[ntp:security] [Bug 3114] Broadcast Mode Replay Prevention DoS
bugzilla-daemon at ntp.org
bugzilla-daemon at ntp.org
Mon Nov 14 21:39:59 UTC 2016
--- Comment #26 from Matthew Van Gundy <mvangund at cisco.com> 2016-11-14 21:39:59 UTC ---
(In reply to comment #23)
> I submit that a better sentence is: i.e. A server cannot ingress packets more
> frequently than the current active broadcast association's poll interval.
Fair enough. I believe my original intention was that to indicate that there
is a floor under the minimum poll period.
> Next, the reason for updating bxmt on each "acceptable" packet is specifically
> to avoid the situation where a packet with a future timestamp prevents the
> client from syncing until the clock reaches that future moment. That's another
> DoS vector. We can tweak the definition of "acceptable".
The crux of this issue is that the timestamps are being updated by
"unacceptable" packets that are discarded in addition to "acceptable" packets.
> We log the receipt of unexpected packets. We tell people to monitor their ntpd
> instances. This monitoring should include their log files.
> The current "fuzz" on broadcasts is 3 seconds. We picked that number as
> smaller numbers caused too many log messages. But we *could* let folks tweak
> this number.
> You also talk about unpeer_digest_early. This is a "choose your poison" issue.
> The default behavior protects against one form of abuse, creating increased
> risk from the attack vector you describe. Disabling unpeer_digest_early
> reduces the risk of the vector you describe, but it increases other risks.
My mention of unpeer_digest_early was merely to indicate the configuration that
was necessary to test the functionality. Though, I'm curious, what risks are
increased by disabling "unpeer_digest_early"? I'm not aware of any.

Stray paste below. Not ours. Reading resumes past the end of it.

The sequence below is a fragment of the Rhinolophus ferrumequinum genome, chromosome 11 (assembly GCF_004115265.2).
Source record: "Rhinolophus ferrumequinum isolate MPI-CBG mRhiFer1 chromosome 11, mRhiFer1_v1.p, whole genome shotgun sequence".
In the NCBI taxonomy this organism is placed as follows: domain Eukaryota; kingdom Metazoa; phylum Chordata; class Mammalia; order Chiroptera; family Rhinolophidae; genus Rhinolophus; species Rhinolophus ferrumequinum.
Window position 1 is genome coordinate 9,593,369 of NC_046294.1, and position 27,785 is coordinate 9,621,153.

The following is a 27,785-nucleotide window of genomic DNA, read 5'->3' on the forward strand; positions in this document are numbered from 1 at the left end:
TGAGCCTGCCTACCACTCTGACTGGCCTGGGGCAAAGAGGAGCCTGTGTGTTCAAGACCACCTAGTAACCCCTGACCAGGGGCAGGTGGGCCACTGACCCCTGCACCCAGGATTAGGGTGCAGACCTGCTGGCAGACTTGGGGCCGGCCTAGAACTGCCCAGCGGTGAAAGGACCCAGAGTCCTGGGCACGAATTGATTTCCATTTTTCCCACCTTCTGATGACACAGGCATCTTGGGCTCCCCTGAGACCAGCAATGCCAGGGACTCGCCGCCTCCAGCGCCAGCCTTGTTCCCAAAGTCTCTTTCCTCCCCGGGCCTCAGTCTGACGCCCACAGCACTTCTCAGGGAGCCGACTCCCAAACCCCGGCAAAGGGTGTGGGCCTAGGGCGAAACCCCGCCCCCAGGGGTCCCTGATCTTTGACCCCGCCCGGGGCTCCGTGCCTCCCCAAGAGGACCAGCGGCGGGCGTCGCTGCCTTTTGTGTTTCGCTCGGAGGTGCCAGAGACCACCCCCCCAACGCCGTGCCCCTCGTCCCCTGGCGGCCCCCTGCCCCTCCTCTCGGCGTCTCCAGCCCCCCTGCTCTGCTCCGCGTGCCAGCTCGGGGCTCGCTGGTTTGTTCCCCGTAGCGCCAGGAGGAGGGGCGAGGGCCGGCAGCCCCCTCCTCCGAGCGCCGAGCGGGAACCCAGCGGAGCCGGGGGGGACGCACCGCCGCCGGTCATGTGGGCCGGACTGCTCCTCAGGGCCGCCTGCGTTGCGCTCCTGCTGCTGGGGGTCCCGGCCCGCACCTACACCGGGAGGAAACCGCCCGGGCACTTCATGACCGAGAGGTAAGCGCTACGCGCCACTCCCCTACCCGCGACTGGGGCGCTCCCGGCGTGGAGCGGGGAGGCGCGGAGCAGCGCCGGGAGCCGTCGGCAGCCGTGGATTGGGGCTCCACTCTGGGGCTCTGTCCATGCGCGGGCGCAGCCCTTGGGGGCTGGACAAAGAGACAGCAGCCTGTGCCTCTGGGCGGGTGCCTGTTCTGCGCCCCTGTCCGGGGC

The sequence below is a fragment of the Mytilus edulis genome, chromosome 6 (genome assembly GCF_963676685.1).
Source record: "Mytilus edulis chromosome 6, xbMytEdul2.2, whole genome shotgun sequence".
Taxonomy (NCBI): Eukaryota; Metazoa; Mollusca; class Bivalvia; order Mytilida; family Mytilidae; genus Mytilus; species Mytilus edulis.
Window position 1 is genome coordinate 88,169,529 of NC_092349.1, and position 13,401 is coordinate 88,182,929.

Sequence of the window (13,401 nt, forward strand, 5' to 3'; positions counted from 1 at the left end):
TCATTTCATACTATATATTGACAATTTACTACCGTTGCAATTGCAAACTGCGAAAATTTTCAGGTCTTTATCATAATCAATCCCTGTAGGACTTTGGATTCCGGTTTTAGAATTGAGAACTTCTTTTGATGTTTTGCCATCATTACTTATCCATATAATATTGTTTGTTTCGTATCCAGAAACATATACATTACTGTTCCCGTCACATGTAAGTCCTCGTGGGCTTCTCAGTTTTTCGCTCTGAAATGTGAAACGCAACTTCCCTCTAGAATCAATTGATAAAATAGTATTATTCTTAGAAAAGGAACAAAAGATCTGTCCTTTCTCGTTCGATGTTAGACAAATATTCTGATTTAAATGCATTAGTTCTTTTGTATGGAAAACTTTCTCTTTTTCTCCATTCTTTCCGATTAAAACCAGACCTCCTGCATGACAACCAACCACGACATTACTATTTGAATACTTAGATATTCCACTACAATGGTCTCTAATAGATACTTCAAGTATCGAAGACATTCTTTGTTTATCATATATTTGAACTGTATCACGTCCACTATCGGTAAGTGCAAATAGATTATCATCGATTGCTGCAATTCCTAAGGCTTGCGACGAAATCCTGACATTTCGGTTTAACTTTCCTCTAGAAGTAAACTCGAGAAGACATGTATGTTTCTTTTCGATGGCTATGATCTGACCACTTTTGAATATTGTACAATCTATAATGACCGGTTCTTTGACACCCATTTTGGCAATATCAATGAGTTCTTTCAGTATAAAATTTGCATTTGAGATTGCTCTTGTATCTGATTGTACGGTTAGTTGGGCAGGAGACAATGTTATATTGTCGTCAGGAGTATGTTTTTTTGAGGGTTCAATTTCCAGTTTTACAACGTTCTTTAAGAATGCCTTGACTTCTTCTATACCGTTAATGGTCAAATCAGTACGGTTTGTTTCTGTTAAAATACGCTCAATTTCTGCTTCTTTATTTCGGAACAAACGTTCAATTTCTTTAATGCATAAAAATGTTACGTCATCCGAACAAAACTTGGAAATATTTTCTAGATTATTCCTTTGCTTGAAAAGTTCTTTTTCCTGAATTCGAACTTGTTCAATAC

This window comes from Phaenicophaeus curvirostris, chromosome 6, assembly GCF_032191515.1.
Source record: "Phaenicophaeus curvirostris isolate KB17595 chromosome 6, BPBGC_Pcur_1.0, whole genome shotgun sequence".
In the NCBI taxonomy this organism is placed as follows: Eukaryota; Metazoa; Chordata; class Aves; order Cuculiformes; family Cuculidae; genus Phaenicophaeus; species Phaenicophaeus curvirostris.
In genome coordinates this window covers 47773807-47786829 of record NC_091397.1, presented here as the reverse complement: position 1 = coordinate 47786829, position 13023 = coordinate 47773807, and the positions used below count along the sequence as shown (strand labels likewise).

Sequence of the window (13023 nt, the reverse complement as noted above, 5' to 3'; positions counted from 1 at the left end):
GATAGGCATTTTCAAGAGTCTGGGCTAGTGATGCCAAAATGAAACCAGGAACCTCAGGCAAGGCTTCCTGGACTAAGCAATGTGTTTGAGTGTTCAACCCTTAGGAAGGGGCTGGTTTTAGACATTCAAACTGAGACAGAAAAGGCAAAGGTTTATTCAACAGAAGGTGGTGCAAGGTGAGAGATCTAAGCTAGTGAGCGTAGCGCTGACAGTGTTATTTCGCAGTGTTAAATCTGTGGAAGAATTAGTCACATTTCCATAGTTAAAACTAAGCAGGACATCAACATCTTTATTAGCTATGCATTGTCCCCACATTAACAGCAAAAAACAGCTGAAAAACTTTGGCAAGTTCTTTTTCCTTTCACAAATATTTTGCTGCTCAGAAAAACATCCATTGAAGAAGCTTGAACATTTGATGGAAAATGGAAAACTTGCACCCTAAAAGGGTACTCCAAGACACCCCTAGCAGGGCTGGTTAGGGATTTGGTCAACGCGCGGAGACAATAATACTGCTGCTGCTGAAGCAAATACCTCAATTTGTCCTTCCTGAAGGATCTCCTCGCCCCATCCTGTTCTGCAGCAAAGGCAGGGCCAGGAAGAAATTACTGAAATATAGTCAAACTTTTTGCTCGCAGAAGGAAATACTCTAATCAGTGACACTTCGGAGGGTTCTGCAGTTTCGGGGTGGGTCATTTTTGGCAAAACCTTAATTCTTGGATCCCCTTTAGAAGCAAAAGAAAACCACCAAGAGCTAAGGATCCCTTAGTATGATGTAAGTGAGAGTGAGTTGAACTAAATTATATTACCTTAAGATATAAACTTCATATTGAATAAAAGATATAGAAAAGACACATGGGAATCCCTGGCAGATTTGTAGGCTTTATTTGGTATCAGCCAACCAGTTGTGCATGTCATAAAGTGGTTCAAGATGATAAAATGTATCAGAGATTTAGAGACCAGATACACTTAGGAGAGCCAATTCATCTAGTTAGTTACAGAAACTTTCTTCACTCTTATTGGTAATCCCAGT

> If a broadcast server steps its time, that step could be either forward or
> backward. We want clients to notice and follow this as soon as possible.
> Granted, we're talking about broadcast mode here, so it will take a number of
> poll intervals for this to be noticed. It seems to me we don't want to extend
> the time it takes for a broadcast client to synchronize to its broadcast
> If folks are running broadcast mode and are seeing these attacks, the first
> thing they should do is evaluate whether or not they really should be using
> broadcast mode. If that's still desirable, about the only other thing we can
> do is decide what else we can tweak. This might be the fuzz, this might be
> something else.
> But broadcast mode is not the best choice for hostile environments.
> Do you think I'm missing something?
If it is the case that broadcast mode should only be used in trusted
environments, then I agree that attempts at replay (and DoS) prevention are
somewhat superfluous. Should RFC 5905 and the NTP documentation be updated to
indicate that broadcast mode should only be used in trusted environments
without malicious actors? The closest thing I've seen is
https://www.eecis.udel.edu/~mills/ntp/html/authentic.html which doesn't really
convey that broadcast is unsafe outside of trusted networks (in fact, it
assumes an untrusted network):
In the case of unsolicited packets which might consume
significant resources, such as broadcast or symmetric mode
packets, , authentication is required, unless overridden by a
disable auth command. In the current climate of targeted
broadcast or "letterbomb" attacks, defeating this requirement
would be decidedly dangerous.
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